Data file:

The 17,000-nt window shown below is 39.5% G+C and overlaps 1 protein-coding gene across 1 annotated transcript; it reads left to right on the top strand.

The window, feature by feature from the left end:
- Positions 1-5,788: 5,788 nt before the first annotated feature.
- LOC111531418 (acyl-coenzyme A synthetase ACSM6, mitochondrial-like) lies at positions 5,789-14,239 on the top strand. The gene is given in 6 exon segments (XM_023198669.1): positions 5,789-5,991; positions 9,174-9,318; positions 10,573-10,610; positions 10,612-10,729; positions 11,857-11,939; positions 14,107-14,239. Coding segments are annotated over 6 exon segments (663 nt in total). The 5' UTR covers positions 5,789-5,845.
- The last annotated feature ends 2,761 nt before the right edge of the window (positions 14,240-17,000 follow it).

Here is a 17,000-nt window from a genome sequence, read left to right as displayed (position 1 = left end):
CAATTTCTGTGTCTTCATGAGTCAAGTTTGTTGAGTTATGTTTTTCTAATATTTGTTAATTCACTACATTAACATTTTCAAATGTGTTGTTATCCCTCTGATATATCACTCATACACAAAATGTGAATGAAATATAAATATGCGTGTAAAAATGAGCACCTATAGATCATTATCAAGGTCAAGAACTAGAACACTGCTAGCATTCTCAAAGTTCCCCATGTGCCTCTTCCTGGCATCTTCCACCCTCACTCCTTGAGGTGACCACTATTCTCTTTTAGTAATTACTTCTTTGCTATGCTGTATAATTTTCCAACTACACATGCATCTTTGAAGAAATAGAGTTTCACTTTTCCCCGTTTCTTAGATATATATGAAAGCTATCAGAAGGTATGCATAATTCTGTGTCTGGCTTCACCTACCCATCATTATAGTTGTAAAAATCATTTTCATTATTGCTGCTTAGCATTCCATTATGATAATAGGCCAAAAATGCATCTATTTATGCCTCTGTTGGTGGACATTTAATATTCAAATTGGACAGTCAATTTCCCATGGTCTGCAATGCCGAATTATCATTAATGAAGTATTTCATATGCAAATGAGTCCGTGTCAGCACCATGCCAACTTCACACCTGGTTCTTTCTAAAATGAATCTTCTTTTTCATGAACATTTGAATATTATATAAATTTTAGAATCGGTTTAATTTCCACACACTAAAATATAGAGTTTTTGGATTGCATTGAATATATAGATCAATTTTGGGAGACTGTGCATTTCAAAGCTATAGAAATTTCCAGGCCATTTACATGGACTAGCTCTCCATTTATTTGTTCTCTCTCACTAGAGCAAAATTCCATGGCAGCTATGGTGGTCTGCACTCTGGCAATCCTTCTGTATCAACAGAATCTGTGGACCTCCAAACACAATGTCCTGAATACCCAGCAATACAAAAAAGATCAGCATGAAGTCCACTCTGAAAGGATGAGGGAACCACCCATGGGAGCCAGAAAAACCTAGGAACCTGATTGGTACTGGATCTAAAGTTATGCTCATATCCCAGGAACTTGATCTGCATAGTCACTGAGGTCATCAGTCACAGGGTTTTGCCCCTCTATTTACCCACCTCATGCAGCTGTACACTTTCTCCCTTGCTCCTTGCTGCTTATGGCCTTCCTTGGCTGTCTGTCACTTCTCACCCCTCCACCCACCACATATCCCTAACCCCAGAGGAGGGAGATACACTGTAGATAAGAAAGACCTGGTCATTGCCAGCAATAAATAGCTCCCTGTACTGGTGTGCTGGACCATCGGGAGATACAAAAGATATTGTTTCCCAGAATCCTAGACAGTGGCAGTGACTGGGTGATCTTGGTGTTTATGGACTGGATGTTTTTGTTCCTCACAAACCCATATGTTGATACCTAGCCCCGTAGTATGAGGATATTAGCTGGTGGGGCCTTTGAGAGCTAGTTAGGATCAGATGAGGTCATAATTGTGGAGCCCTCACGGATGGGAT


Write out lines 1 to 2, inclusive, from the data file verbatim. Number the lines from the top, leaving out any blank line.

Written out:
The 17,000-nt window shown below is 39.5% G+C and overlaps 1 protein-coding gene across 1 annotated transcript; it reads left to right on the top strand.

The window, feature by feature from the left end: